Aeneas Tacticus 4.8-12: Neglecting identity checks can have dire consequences.

A cautionary tale concerning signals of recognition, agreed for expedition forces: Peisistratos captures Megarian invaders, and then returns to Megara with his troops, posing as returning victorious Megarians. The plot succeeds because the Megarians had failed to agree on special signals of recognition.






8. Pisistratus, when general at Athens, was informed that a force coming from Megara by sea intended to attack the Athenian women by night, while they were celebrating the Thesmophoria at Eleusis. On hearing this he laid an ambush for them. 9. The force from Megara disembarked, as they thought without attracting attention, and were some way from the coast when Pisistratus burst from his ambush and overpowered them, destroying the greater number of them, and also captured their boats. 10. These he filled without delay with his own troops and, taking with him such of the women as he thought best for this purpose, put into Megara late in the evening, keeping at some distance from the city. 11. On sighting the boats, a crowd of Megarians, including all the magistrates, flocked down to meet them, seeing, as they thought, a fine cargo of female prisoners. to disembark with daggers in their hands, and to strike some of them down, but to carry off alive to the boats all the distinguished citizens they could capture. And these orders they carried out. 12. It is clear from this story that no troops should be mustered, and no expedition dispatched, without signals to ensure that the different parties are known to one another.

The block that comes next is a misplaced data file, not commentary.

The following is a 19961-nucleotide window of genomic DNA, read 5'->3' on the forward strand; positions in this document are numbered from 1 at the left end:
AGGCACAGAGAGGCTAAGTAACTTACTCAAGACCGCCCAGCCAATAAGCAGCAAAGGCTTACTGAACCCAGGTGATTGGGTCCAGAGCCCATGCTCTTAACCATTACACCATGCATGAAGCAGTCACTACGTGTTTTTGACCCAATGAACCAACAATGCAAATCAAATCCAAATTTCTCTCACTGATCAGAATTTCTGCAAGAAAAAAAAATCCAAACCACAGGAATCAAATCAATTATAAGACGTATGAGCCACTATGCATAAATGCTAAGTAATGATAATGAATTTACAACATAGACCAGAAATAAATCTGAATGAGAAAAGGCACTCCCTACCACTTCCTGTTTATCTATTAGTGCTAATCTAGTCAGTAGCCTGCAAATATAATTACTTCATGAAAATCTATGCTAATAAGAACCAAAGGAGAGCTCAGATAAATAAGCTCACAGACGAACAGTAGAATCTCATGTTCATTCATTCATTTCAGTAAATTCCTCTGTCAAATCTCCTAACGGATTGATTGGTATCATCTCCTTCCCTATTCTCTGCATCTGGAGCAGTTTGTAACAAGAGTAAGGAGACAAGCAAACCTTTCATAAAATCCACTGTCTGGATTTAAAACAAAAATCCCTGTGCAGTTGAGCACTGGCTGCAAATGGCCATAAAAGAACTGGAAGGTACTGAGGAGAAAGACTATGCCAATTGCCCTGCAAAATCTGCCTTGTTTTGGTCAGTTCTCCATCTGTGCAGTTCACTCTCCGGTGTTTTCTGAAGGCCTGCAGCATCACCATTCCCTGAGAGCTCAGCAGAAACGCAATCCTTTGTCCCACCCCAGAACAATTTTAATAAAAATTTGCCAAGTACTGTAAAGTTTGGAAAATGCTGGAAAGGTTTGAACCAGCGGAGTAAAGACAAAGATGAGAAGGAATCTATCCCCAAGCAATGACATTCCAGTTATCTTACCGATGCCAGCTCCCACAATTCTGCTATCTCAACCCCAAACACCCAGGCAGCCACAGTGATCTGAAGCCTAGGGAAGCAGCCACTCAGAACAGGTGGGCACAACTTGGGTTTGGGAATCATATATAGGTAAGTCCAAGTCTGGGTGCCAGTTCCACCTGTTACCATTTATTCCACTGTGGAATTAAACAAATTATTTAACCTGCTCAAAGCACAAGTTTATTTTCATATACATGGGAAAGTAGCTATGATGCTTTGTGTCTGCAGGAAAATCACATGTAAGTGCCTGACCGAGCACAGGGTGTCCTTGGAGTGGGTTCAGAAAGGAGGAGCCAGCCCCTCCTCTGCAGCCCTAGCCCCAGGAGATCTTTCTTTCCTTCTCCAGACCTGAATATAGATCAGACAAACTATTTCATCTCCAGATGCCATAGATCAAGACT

This episode belongs to the Archaic period (c. 560 or earlier?) and is the only reference to Athenian history in Aeneas' work.




created 14/02/2010 - updated 14/02/2010